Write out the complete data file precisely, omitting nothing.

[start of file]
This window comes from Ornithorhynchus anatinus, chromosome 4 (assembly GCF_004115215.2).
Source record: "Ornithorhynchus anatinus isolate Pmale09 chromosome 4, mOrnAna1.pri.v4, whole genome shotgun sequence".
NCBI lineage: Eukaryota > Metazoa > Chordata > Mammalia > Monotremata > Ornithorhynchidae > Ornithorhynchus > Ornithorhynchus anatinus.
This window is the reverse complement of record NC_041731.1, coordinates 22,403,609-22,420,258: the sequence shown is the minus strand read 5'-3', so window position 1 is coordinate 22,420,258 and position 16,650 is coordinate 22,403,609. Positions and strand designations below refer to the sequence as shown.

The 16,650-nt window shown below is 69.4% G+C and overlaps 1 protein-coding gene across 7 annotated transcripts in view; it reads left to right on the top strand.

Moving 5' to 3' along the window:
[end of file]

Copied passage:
This window comes from Ornithorhynchus anatinus, chromosome 4 (assembly GCF_004115215.2).
Source record: "Ornithorhynchus anatinus isolate Pmale09 chromosome 4, mOrnAna1.pri.v4, whole genome shotgun sequence".
NCBI lineage: Eukaryota > Metazoa > Chordata > Mammalia > Monotremata > Ornithorhynchidae > Ornithorhynchus > Ornithorhynchus anatinus.
This window is the reverse complement of record NC_041731.1, coordinates 22,403,609-22,420,258: the sequence shown is the minus strand read 5'-3', so window position 1 is coordinate 22,420,258 and position 16,650 is coordinate 22,403,609. Positions and strand designations below refer to the sequence as shown.

The 16,650-nt window shown below is 69.4% G+C and overlaps 1 protein-coding gene across 7 annotated transcripts in view; it reads left to right on the top strand.

Moving 5' to 3' along the window: